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A Global Strategy That Can Appeal to Trump Voters
China's President Xi Jinping attends the opening session of the Chinese People's Political Consultative Conference at the Great Hall of the People on March 3, 2015 in Beijing, China.
Photo by Feng Li/Getty Images

A Global Strategy That Can Appeal to Trump Voters

Walter Russell Mead

Donald Trump will be president for either 7½ more months or 4½ more years. The voters who support him will be around for much longer.

For students of U.S. foreign policy, this poses a question independent of Mr. Trump’s personality and political style: Is the gap between America’s post-World War II global strategy and the beliefs of the president’s base too wide to be bridged? Or is there a way to envision a global strategy for the U.S. that American populism can support?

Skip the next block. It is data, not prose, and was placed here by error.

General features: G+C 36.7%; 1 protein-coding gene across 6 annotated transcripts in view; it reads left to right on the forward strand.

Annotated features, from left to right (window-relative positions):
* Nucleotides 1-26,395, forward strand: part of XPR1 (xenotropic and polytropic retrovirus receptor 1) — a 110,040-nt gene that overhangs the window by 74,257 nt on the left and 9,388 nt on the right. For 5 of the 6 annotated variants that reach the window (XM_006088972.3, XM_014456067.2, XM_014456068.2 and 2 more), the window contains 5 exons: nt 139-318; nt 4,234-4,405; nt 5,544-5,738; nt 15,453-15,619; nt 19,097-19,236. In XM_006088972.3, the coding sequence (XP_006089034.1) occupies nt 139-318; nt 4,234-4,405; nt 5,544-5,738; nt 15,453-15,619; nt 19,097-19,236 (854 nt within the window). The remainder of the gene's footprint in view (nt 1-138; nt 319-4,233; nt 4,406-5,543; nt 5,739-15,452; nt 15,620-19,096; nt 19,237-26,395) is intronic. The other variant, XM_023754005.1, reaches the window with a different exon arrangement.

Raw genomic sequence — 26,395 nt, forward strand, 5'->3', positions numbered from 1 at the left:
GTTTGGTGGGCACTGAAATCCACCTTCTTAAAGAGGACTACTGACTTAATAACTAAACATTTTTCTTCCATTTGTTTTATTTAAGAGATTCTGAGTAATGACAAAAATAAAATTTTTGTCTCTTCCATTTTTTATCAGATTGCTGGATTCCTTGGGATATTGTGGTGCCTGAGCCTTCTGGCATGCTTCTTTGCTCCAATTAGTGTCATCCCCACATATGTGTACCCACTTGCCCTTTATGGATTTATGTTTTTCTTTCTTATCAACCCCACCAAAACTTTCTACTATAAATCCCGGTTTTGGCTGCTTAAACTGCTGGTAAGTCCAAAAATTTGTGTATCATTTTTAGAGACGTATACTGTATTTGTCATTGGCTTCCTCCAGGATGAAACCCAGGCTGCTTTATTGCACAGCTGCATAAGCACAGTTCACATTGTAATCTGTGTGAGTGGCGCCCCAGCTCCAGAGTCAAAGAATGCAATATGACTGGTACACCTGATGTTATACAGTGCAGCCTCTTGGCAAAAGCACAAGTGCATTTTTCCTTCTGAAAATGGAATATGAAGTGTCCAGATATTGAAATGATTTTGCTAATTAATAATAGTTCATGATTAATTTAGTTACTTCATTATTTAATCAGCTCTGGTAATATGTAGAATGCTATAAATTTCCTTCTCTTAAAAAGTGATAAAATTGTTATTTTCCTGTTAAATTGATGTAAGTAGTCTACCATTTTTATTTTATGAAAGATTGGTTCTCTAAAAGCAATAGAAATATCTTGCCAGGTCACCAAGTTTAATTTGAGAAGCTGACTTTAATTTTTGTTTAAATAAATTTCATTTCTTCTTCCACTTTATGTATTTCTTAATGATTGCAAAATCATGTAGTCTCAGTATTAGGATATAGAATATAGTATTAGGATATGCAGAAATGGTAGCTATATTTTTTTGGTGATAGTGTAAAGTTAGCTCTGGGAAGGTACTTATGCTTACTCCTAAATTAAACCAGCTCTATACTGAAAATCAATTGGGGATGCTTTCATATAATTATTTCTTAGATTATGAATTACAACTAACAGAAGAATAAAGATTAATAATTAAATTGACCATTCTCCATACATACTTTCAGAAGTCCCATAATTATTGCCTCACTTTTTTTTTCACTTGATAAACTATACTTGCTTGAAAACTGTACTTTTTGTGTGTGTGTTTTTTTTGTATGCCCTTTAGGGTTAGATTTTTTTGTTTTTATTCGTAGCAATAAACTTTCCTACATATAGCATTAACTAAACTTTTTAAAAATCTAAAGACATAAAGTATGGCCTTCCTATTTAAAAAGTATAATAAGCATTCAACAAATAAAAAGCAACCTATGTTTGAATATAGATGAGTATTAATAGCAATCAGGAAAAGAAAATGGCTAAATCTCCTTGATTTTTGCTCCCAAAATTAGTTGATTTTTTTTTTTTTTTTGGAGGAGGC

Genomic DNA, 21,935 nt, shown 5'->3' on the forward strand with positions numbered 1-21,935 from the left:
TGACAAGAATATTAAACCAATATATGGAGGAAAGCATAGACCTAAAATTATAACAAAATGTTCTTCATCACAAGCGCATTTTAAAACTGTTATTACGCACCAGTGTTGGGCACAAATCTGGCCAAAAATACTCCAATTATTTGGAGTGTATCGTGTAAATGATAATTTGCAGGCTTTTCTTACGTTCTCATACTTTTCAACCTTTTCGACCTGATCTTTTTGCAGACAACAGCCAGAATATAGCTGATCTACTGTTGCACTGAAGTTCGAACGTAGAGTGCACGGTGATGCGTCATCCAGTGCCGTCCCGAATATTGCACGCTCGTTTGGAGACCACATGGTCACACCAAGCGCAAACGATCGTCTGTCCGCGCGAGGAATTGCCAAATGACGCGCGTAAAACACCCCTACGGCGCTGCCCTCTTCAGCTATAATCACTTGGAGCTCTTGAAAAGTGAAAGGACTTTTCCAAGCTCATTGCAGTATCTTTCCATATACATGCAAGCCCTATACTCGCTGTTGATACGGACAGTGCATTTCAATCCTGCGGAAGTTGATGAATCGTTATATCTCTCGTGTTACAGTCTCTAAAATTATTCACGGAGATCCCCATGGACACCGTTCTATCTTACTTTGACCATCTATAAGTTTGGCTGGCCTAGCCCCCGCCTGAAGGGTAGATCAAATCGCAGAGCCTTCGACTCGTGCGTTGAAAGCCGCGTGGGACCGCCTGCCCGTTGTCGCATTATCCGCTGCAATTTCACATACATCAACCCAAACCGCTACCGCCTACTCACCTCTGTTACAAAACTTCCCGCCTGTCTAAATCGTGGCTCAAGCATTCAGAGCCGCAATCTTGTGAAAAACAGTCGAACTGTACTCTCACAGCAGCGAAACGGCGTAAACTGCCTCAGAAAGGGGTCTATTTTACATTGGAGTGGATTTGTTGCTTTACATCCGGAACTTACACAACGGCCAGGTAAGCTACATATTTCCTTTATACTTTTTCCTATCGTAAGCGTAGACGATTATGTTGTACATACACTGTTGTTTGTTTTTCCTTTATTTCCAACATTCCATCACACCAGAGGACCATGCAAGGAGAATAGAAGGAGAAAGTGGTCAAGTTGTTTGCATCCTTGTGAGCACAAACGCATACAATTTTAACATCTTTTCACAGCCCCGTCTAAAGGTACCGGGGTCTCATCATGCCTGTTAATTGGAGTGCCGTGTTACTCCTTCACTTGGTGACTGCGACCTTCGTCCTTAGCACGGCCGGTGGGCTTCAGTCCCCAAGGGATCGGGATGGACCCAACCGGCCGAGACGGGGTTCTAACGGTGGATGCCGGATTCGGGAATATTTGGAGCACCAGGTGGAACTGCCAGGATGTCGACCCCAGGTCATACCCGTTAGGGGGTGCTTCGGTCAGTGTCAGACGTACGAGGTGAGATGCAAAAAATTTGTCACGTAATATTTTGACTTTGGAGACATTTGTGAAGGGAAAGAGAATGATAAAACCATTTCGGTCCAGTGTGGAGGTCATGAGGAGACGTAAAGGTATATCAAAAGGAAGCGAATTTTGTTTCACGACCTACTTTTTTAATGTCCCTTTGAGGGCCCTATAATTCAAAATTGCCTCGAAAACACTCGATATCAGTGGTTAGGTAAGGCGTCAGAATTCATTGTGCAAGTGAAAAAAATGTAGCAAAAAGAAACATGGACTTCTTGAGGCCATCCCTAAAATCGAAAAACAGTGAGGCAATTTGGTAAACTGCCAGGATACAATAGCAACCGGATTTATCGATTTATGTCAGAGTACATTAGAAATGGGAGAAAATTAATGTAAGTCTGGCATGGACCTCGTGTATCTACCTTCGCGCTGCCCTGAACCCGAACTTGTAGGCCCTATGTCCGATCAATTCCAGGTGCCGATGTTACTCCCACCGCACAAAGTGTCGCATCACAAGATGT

Historically, the answer to the latter question has been yes. Jacksonians can be part of a stable political coalition that backs a global U.S. strategy. That was the normal condition during the Cold War, when Jacksonians were as loyal to Ronald Reagan as they are today to Mr. Trump. Though rarely enthusiastic about the United Nations, foreign aid or humanitarian interventions abroad, Jacksonians saw the Soviet Union and its communist ideology as a mortal threat to American freedom. Facing that danger, they were ready to do their part against the U.S.S.R.

Read the full article in the “Wall Street Journal()”:

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